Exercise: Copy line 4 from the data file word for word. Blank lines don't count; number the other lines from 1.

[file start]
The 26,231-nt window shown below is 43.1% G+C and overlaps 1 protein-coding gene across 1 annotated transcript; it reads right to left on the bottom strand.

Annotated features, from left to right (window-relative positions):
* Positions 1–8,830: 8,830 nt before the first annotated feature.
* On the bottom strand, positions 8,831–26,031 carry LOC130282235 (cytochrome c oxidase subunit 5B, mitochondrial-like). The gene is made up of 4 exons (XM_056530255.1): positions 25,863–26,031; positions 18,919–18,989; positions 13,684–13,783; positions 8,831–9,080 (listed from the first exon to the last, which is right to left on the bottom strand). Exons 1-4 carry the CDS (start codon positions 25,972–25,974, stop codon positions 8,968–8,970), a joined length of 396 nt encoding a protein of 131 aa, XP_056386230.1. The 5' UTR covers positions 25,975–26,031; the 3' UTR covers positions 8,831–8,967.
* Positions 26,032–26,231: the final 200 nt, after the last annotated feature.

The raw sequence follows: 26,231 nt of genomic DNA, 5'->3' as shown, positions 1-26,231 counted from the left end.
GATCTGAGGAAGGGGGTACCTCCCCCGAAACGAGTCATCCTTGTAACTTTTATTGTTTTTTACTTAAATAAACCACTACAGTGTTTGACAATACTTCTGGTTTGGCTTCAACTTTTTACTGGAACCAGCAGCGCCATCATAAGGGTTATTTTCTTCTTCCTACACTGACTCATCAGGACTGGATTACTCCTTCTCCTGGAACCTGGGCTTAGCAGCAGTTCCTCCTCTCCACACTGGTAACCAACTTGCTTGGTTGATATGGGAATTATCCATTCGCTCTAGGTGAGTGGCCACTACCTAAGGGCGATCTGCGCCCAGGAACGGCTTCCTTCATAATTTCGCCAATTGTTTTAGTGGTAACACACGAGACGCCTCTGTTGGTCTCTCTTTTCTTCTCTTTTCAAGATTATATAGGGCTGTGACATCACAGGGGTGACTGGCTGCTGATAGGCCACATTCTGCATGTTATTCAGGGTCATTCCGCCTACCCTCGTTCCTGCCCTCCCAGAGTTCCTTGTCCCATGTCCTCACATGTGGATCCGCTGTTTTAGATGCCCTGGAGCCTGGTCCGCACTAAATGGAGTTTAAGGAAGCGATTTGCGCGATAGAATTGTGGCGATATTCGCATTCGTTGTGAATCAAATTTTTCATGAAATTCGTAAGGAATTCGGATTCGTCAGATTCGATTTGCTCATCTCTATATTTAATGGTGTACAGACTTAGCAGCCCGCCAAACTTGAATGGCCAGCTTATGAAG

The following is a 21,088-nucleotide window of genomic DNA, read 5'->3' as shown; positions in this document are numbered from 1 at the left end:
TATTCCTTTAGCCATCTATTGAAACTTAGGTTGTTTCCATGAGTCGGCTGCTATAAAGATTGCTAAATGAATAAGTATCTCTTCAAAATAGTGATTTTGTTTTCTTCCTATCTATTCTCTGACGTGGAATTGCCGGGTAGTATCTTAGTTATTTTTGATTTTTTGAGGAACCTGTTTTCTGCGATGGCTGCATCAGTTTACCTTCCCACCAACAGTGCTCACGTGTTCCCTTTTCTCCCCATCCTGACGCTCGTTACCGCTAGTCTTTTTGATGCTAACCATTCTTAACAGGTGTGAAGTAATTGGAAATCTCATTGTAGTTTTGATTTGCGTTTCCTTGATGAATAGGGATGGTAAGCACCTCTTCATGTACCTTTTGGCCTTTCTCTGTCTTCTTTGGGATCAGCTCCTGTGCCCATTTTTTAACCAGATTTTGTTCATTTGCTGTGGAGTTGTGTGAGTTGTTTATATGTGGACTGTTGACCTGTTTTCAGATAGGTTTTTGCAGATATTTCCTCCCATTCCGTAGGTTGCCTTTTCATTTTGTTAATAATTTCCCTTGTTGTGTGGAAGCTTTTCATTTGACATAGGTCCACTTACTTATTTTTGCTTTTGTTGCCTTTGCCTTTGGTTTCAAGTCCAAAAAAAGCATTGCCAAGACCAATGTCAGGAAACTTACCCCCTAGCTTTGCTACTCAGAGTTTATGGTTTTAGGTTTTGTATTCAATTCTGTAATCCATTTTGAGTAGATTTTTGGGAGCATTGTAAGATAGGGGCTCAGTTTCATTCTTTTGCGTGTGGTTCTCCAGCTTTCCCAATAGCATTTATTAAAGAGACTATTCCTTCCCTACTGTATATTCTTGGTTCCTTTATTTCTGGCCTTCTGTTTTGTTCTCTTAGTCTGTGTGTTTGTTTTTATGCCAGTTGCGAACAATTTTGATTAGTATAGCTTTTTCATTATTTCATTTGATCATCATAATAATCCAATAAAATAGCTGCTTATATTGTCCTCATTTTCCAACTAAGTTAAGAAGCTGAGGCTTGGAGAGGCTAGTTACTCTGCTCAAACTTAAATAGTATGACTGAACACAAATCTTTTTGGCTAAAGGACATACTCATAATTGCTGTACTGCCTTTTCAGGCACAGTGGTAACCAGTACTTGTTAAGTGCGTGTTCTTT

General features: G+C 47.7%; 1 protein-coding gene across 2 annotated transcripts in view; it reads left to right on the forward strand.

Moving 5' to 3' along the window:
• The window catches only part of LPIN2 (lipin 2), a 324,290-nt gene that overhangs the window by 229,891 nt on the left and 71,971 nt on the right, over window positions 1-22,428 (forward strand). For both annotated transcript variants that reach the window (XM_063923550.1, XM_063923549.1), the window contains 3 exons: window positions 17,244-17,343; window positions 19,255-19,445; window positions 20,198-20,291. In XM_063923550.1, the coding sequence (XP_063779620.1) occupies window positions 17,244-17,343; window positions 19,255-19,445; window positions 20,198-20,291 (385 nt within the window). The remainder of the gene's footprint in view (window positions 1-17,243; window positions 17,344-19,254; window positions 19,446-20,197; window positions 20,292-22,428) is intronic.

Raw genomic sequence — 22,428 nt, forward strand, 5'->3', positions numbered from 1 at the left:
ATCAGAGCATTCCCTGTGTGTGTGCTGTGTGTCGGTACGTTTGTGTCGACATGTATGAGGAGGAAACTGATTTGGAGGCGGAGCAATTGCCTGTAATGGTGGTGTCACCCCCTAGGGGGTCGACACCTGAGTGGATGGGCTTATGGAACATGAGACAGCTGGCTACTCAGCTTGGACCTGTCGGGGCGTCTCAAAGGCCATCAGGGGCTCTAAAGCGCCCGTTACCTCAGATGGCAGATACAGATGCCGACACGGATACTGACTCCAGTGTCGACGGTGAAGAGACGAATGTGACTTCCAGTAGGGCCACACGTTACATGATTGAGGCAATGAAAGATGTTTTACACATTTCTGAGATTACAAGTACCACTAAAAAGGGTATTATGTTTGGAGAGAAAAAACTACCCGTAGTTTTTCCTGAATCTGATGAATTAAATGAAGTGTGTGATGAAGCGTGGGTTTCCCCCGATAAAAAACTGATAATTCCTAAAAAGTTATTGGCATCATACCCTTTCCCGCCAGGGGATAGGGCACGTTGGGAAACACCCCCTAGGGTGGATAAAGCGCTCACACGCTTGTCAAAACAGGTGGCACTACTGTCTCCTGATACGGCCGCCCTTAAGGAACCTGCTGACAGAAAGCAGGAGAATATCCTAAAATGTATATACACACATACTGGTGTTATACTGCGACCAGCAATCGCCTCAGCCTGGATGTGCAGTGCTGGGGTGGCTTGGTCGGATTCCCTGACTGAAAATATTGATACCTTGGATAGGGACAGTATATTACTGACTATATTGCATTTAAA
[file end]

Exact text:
* On the bottom strand, positions 8,831–26,031 carry LOC130282235 (cytochrome c oxidase subunit 5B, mitochondrial-like). The gene is made up of 4 exons (XM_056530255.1): positions 25,863–26,031; positions 18,919–18,989; positions 13,684–13,783; positions 8,831–9,080 (listed from the first exon to the last, which is right to left on the bottom strand). Exons 1-4 carry the CDS (start codon positions 25,972–25,974, stop codon positions 8,968–8,970), a joined length of 396 nt encoding a protein of 131 aa, XP_056386230.1. The 5' UTR covers positions 25,975–26,031; the 3' UTR covers positions 8,831–8,967.